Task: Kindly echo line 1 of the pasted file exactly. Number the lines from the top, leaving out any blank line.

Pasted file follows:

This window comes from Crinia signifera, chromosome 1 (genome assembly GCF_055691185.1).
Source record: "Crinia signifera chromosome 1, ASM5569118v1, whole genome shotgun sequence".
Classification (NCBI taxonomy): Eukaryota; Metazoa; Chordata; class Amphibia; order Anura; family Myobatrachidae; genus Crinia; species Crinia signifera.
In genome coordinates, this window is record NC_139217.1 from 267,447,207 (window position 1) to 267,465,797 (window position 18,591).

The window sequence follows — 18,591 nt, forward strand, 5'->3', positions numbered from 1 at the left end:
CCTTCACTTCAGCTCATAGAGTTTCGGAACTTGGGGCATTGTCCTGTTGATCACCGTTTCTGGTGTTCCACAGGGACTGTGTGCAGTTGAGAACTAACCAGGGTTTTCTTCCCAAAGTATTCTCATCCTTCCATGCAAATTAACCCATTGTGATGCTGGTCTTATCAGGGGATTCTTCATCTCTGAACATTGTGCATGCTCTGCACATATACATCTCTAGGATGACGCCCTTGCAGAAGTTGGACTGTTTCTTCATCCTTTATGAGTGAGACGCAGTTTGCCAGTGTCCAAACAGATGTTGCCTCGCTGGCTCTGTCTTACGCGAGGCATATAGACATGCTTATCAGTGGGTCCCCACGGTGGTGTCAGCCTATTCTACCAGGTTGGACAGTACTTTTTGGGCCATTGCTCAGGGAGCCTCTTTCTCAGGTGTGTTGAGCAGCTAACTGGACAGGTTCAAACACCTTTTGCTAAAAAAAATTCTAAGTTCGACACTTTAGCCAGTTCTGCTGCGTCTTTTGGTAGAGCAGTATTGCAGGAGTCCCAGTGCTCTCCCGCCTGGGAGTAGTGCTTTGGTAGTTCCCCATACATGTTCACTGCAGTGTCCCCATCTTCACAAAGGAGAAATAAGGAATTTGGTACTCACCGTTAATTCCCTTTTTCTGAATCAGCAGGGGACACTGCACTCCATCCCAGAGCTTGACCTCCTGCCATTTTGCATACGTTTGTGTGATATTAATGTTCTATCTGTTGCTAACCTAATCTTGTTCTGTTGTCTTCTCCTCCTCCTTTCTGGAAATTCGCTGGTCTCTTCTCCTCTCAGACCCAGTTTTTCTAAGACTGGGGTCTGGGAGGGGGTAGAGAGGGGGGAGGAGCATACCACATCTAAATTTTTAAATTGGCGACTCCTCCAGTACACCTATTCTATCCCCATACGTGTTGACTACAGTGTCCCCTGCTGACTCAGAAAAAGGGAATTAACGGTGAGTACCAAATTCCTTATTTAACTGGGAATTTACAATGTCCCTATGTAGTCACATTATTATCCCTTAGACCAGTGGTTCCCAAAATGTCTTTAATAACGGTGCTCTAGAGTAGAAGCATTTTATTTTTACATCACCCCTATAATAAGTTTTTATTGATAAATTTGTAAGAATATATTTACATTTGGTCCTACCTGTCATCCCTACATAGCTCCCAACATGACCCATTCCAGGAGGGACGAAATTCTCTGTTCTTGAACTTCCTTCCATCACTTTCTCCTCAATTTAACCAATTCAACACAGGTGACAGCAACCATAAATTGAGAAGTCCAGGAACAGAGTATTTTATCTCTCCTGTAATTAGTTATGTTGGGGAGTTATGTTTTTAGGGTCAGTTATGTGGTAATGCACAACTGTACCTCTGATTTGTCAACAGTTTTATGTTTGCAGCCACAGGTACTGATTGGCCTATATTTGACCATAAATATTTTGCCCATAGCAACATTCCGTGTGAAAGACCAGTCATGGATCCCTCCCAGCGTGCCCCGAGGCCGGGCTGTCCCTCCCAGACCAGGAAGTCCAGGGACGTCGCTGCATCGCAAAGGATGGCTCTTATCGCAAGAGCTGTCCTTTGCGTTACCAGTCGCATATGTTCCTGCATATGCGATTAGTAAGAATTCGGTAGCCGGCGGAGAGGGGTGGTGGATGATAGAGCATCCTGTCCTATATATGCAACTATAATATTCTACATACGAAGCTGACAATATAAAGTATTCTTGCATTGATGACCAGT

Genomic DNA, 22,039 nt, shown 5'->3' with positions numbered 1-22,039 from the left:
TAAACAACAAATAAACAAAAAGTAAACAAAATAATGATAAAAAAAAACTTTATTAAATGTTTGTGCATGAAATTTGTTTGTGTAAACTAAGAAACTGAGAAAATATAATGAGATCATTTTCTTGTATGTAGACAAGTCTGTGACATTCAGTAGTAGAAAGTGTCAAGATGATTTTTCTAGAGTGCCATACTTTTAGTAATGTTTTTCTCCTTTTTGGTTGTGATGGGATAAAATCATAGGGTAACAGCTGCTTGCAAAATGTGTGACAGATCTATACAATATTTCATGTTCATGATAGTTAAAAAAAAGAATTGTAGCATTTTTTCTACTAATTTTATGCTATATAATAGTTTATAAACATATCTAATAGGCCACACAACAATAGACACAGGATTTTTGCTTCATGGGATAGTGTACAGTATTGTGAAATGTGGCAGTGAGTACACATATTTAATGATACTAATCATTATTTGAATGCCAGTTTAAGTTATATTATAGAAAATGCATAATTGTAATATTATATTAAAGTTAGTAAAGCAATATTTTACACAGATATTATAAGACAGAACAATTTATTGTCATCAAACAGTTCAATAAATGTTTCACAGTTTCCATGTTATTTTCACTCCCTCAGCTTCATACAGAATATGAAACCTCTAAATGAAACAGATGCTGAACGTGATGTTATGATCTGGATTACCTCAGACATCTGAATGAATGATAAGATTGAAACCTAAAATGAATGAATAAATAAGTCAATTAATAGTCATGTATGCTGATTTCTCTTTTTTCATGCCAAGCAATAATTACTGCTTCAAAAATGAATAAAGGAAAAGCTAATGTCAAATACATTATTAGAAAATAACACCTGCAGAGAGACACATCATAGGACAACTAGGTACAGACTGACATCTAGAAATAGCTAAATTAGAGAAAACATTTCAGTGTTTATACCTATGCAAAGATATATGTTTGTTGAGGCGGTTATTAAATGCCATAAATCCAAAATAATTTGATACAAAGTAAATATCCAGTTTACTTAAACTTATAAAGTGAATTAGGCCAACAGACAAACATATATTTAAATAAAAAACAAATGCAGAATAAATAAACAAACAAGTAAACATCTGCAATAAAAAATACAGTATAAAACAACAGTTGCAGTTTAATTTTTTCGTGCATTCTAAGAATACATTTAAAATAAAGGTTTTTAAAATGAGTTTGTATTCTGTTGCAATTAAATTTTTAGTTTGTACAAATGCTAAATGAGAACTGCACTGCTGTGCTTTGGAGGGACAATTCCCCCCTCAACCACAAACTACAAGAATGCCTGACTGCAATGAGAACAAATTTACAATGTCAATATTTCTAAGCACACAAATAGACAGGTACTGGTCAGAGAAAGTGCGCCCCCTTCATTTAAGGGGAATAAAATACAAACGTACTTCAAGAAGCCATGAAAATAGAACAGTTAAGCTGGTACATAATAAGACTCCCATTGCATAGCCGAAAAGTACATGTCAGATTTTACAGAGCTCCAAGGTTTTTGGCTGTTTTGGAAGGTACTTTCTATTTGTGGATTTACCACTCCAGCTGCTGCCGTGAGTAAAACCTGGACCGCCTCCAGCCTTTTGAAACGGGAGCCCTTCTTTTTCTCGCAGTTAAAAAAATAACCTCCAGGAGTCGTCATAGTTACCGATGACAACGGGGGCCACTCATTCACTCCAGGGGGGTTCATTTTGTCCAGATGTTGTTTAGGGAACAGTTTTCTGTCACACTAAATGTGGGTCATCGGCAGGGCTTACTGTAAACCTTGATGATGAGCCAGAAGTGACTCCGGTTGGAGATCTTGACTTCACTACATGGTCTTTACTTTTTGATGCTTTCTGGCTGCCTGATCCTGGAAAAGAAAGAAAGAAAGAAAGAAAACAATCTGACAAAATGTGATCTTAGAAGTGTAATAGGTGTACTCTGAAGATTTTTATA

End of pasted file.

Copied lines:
This window comes from Crinia signifera, chromosome 1 (genome assembly GCF_055691185.1).